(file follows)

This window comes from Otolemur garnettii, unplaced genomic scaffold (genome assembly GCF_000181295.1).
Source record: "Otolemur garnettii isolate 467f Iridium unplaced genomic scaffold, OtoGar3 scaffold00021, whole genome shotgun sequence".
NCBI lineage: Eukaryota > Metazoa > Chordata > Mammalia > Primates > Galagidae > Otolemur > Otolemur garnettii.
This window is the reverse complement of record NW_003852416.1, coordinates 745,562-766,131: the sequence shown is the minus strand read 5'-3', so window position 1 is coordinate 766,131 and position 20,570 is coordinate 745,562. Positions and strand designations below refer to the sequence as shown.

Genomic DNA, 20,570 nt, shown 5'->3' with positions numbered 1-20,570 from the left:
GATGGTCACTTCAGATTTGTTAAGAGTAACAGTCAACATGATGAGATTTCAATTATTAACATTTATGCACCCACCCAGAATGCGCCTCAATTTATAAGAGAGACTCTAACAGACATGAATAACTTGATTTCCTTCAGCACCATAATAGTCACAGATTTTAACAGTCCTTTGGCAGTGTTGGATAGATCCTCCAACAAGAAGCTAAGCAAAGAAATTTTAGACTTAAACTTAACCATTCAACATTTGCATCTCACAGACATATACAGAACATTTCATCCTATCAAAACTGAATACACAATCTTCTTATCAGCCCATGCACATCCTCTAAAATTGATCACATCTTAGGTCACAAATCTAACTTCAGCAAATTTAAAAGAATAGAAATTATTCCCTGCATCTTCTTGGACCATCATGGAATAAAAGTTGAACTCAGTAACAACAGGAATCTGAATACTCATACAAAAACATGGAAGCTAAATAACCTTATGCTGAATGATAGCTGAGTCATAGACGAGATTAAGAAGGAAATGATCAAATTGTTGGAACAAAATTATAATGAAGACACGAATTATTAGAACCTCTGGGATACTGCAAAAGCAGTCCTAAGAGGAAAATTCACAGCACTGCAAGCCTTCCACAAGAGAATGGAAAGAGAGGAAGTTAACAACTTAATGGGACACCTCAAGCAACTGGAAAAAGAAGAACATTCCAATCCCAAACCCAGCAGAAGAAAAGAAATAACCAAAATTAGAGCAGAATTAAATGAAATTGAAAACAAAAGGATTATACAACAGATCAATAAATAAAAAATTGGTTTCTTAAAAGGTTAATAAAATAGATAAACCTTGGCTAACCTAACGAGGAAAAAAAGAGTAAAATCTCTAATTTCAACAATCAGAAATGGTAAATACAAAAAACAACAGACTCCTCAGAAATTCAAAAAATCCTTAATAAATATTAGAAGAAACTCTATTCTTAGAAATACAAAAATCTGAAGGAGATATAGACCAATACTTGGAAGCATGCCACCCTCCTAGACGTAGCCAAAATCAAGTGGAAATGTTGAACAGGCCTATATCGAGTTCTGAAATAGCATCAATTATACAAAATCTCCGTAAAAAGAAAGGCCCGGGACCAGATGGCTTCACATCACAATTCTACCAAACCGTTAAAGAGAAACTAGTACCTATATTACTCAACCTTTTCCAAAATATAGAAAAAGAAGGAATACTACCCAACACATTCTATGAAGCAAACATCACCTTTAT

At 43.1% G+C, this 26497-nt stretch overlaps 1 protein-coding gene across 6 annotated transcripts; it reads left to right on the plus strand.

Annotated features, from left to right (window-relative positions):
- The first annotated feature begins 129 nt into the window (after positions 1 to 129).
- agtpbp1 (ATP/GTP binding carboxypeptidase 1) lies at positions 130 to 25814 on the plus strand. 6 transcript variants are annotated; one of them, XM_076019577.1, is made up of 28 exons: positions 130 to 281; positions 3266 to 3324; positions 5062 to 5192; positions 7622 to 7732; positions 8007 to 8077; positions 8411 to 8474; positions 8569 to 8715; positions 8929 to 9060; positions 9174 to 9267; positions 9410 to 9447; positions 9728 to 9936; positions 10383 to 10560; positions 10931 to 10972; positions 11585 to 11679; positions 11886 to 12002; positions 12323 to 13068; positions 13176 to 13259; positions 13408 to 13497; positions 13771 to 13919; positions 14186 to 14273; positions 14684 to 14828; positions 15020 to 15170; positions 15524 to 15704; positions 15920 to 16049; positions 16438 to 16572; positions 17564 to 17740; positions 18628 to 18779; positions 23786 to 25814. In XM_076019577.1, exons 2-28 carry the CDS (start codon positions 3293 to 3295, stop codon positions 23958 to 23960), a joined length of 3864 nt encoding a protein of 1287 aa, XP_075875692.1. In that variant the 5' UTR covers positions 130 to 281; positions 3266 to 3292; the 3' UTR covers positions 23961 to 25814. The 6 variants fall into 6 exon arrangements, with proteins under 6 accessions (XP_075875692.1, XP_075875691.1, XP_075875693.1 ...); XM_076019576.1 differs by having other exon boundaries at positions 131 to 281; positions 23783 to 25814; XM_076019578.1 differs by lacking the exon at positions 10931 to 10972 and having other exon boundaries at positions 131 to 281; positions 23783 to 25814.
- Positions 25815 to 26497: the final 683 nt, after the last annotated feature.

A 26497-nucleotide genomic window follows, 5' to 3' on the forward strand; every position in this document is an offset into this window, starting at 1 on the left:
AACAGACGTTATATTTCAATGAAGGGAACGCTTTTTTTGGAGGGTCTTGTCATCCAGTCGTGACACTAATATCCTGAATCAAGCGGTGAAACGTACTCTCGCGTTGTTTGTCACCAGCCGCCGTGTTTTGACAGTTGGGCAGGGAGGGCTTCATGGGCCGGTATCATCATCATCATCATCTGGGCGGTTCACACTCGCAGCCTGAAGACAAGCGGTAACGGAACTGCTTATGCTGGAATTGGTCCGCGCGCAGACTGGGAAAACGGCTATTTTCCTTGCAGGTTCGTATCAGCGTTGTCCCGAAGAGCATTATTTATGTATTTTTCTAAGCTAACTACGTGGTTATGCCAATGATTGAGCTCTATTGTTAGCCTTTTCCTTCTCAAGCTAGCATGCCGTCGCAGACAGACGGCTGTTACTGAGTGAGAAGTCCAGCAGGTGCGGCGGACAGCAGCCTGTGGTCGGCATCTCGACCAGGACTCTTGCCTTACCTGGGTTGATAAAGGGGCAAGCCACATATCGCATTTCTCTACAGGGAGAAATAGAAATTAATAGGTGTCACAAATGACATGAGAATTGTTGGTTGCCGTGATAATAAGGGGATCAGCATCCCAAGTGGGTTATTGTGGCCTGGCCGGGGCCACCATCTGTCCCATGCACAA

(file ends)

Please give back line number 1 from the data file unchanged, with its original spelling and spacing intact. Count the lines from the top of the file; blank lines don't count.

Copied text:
This window comes from Otolemur garnettii, unplaced genomic scaffold (genome assembly GCF_000181295.1).